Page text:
Lost medical records have also been a problem. The Yomiuri Shimbun reported: “At least 14 hospitals in Iwate and Miyagi prefectures lost their medical records in the March 11 tsunami... according to a Yomiuri Shimbun survey, making it difficult to verify patients' medical histories and courses of medication. Numerous records were washed away or rendered illegible by the water, the survey found. However, Ishinomaki Municipal Hospital in Miyagi Prefecture suffered minimal losses because it had digitized its data and kept backup copies at a hospital in Yamagata.”

In late June the Yomiuri Shimbun reported: “More than 2.4 billion yen in bills and coins soiled or damaged by the March 11 tsunami has been brought to Bank of Japan branches in the hard-hit Tohoku region to be replaced. This figure is triple the 800 million yen exchanged for undamaged currency in the six months after the 1995 Kobe Earthquake--an indication of the sheer extent of the damage wrought by the March 11 disaster. As of June 28, 320,000 damaged banknotes and 930,000 coins had been brought to Bank of Japan branches in Sendai, Fukushima, Aomori and Akita, and a temporary branch set up in Morioka.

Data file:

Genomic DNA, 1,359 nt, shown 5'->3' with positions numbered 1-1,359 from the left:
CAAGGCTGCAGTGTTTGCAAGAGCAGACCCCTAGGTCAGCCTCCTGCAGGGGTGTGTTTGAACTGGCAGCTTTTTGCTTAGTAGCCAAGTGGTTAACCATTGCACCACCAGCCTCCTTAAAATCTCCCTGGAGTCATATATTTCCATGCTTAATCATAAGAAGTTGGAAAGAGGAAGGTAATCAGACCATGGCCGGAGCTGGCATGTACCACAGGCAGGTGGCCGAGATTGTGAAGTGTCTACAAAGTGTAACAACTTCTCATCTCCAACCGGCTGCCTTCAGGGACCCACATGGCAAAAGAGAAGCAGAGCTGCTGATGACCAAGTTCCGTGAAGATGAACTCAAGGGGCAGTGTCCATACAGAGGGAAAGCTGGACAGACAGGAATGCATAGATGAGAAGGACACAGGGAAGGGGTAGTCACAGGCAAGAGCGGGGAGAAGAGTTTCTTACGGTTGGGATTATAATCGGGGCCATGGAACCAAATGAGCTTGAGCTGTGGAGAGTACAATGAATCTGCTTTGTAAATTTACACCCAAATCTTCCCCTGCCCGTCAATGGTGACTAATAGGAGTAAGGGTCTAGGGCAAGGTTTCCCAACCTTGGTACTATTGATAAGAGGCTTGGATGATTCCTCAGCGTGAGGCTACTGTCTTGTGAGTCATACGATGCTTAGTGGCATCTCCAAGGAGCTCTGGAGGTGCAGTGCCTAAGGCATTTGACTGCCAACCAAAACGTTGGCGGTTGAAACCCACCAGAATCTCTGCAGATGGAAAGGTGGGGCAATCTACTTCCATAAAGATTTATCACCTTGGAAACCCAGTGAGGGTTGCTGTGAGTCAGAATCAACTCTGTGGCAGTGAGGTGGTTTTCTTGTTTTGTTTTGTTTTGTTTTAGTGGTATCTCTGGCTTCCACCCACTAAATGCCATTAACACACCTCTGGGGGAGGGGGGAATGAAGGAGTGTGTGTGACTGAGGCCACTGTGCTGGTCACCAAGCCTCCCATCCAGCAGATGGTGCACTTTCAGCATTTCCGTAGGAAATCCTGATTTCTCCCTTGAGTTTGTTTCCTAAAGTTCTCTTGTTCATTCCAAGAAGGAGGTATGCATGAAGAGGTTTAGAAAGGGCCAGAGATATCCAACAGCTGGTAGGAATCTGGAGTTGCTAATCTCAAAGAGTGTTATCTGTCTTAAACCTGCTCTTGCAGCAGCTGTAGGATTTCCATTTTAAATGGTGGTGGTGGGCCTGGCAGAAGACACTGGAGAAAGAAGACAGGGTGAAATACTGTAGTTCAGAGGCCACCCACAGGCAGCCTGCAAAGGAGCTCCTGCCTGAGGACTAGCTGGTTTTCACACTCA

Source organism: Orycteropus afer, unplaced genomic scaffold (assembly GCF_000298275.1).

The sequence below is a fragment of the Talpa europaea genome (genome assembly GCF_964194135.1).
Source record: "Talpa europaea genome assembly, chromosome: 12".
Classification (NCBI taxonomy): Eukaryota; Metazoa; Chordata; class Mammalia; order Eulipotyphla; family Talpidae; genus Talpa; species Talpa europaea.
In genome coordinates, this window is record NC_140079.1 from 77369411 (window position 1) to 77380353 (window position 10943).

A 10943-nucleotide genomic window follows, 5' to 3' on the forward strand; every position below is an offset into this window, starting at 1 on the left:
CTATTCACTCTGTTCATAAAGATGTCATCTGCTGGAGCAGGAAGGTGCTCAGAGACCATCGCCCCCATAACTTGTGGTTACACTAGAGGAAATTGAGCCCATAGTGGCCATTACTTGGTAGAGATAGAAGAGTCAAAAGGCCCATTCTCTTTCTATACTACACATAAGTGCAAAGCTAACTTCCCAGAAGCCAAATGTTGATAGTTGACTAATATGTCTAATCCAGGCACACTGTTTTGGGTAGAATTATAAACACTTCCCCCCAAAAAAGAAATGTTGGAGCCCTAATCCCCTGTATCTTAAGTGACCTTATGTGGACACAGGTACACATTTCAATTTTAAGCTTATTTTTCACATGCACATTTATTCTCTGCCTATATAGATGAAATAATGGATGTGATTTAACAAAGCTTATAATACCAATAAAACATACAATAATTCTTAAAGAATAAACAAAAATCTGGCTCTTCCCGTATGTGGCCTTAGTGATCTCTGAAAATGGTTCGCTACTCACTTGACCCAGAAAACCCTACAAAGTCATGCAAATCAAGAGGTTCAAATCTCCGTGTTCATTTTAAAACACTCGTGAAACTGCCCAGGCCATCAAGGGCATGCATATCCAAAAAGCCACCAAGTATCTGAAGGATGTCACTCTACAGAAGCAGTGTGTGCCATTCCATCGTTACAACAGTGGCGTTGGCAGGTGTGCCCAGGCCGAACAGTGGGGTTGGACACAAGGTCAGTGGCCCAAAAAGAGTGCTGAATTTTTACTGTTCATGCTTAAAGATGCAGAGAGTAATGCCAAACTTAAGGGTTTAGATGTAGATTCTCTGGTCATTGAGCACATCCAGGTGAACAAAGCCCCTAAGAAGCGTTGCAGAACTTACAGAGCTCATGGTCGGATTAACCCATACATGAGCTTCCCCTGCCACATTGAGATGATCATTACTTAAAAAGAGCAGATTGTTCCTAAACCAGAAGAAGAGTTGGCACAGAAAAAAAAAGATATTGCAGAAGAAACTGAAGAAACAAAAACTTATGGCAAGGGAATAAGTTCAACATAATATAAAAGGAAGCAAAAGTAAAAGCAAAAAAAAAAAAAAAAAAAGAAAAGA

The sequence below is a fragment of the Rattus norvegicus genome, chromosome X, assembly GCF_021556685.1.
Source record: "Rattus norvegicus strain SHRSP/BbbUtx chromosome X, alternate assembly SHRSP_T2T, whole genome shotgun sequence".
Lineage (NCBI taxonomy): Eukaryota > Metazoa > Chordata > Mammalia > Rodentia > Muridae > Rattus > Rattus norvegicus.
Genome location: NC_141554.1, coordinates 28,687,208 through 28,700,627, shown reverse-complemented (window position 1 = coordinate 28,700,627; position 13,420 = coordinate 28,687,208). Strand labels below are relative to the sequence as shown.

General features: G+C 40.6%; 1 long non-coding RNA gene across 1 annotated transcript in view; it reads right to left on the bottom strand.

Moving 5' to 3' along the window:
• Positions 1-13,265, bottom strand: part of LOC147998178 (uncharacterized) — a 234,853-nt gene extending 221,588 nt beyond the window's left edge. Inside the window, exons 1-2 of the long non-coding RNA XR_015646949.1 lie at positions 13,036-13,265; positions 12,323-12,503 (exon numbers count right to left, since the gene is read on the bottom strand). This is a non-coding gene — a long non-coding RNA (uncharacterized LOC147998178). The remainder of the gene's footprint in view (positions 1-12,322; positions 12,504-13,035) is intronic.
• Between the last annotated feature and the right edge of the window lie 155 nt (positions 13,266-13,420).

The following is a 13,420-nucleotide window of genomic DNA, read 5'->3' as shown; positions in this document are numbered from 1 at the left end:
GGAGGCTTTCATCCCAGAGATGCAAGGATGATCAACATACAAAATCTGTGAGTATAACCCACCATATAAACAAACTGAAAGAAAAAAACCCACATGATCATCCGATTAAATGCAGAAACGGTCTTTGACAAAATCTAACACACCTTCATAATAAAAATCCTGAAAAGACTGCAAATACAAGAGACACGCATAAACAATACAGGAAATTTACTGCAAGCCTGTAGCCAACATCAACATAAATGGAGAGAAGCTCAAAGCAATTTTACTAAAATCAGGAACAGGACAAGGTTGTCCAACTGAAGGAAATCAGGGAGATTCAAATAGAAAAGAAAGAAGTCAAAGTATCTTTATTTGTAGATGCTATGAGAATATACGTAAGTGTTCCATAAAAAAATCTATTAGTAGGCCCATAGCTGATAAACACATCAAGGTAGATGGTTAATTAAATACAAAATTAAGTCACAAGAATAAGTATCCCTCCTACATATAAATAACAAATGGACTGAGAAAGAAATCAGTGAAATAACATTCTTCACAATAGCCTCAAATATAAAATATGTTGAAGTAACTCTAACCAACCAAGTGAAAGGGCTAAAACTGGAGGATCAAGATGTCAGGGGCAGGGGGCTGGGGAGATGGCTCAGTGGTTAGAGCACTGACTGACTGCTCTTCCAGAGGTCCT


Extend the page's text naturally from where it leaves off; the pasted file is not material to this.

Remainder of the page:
Image Sources: 1) U.S. Navy except Rikuzentakata posted on Flickr and WikiCommons by Akira Kouchiyama Flickr and Natori photos by NASA

Text Sources: New York Times, Washington Post, Los Angeles Times, Times of London, Yomiuri Shimbun, The Guardian, National Geographic, The New Yorker, Time, Newsweek, Reuters, AP, Lonely Planet Guides, Compton’s Encyclopedia and various books and other publications.

Last updated August 2020